Anything that you don’t want to lose should be stored. For most companies, it includes the following items.

Personnel Records

You should keep personnel records, like payroll, tax information, and pension plans, securely and readily available.

Administrative Information

Administrative information includes sales, inventory, marketing, and critical business information like insurance policies, leases, patents, contracts, and sales lists.

Financial Data

Accounting and financial records should be included in your regular backups. The economic data stored by your company must be protected per data protection compliance regulations.

Customer Data

You don’t want your customer data to fall into the wrong hands. Data breaches lead to reputational damage and legal consequences, so you must protect this data at all costs.

Look at the backup solution and disaster recovery measures your business can take.

Local vs. Cloud Backups — What’s Best For Company Data?

Most companies choose between a cloud or a local backup when picking a backup solution.

The ideal backup solution satisfies what’s known as the “3-2-1 backup rule”: you need three total copies of your data, on two different mediums, with one off-site.

Cloud backup involves copying data to an off-site server hosted by a cloud service provider. This is often achieved automatically, and many business owners appreciate this “set it and forget it” data security. Cloud backups work nicely within the 3-2-1 backup principle, as storing a copy of your data on the cloud is, on another me, medium, and off-site.

Local backup is a disk-based, network-attached backup. Software copies data to hardware, like the tape backup process standard in the early 2000s.

Both methods have advantages and disadvantages. Cloud-based backups have low entry costs, and information is accessible from any Internet-connected device. They’re very secure and uniquely scalable — your business can add more backup capacity with a few clicks. Moreover, your cloud provider will provide simple disaster recovery options that instantly restore your data. Of course, the cloud has some inherent security risks, including latency as data starts to grow.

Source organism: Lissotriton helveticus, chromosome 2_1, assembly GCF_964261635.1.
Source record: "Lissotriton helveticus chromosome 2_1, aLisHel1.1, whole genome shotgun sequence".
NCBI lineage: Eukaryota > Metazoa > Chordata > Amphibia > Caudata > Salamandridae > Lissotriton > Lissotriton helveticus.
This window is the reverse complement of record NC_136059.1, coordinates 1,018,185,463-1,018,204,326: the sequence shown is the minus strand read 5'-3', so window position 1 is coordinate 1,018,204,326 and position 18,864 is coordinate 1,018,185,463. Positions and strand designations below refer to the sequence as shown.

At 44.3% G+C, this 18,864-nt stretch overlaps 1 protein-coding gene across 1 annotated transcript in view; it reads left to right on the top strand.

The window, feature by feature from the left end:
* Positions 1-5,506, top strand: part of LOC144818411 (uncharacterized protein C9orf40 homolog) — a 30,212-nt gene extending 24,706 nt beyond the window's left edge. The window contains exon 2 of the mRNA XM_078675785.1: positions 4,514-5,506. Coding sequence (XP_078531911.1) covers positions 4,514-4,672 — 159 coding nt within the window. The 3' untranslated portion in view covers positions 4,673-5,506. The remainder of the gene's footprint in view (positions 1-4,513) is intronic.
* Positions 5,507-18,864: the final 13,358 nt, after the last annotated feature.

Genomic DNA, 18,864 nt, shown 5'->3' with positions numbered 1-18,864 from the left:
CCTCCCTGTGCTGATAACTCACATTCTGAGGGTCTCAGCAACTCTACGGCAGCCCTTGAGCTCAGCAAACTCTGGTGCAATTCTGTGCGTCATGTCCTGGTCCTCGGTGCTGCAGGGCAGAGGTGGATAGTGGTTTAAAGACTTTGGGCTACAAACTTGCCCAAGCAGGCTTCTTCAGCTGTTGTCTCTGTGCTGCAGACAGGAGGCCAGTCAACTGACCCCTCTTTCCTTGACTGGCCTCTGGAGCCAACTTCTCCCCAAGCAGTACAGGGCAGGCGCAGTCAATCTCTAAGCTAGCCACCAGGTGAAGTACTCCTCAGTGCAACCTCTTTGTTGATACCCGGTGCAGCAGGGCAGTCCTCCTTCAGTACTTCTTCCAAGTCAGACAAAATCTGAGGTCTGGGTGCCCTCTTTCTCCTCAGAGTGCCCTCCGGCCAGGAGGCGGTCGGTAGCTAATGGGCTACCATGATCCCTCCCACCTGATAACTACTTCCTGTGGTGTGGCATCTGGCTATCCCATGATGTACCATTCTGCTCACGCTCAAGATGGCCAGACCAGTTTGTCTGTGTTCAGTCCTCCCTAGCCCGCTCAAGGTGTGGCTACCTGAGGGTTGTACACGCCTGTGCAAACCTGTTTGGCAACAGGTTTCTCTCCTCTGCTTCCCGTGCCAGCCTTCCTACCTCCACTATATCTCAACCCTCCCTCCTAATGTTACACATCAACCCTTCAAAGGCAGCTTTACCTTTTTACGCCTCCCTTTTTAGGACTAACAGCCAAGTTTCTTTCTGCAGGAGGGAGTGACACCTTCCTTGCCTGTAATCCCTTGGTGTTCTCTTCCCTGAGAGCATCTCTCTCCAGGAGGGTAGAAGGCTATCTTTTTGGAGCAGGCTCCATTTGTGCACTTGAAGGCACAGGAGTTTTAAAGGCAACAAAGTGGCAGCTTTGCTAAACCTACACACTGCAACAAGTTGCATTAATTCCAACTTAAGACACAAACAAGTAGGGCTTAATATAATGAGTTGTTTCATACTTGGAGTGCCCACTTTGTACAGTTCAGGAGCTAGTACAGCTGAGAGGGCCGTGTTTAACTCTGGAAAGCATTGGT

Local backup is often the preferred choice for small businesses that want speed, security control, and access to their data on their primary site. However, the hardware can be expensive to acquire. In addition, it’s much more labor-intensive to add additional storage to local backups than cloud backups. There’s also a greater risk of a system failure or natural disaster impacting local backups.

Company Data Backup Solutions

Choosing a backup solution isn’t always easy, so it’s essential to consider the qualities of a good backup solution before you start analyzing your options.

Simplicity

You shouldn’t need to call in an IT expert when something goes wrong. Whichever solution you choose should be easy, fast, and simple so that you return to your work with minimal disruption. Carefully consider a provider’s help center – will you be able to troubleshoot issues yourself, or will it require timely back and forth? In an emergency, you want confidence that you can restore your data promptly.

Security and Transparency

You need to find exactly how your data is being protected and which information is backed up by the cloud provider. This is critical to ensure your data is secure and compliant with local privacy laws.

Ability to Control Backups

An ecommerce site that conducts transactions every minute will need continuous backups. A consultancy might need a daily or even weekly backup schedule. You should have the ability to schedule backups when you need them, as well as the ability to back up your data manually.

Costs and Scalability

The amount of data backed up can impact your monthly storage costs, so if your data grows over time, your solution should match your budget and ambition. Choose a backup service that will grow with you and offer a competitive rate without compromising your desired features.

Data Backup with Rewind

Disaster can strike at any time. It would be best to have a data backup provider with your back who could recover your information before any damage to your reputation or bottom line.

Rewind’s data backup services meet all of the above criteria and more.

Special thanks to our friends at Rewind for their insights on this topic.
Prev
CoSchedule: The Best All-In-One Editorial Calendar for WordPress

CoSchedule: The Best All-In-One Editorial Calendar for WordPress

Next
How to Win the Amazon Buy Box

How to Win the Amazon Buy Box

You May Also Like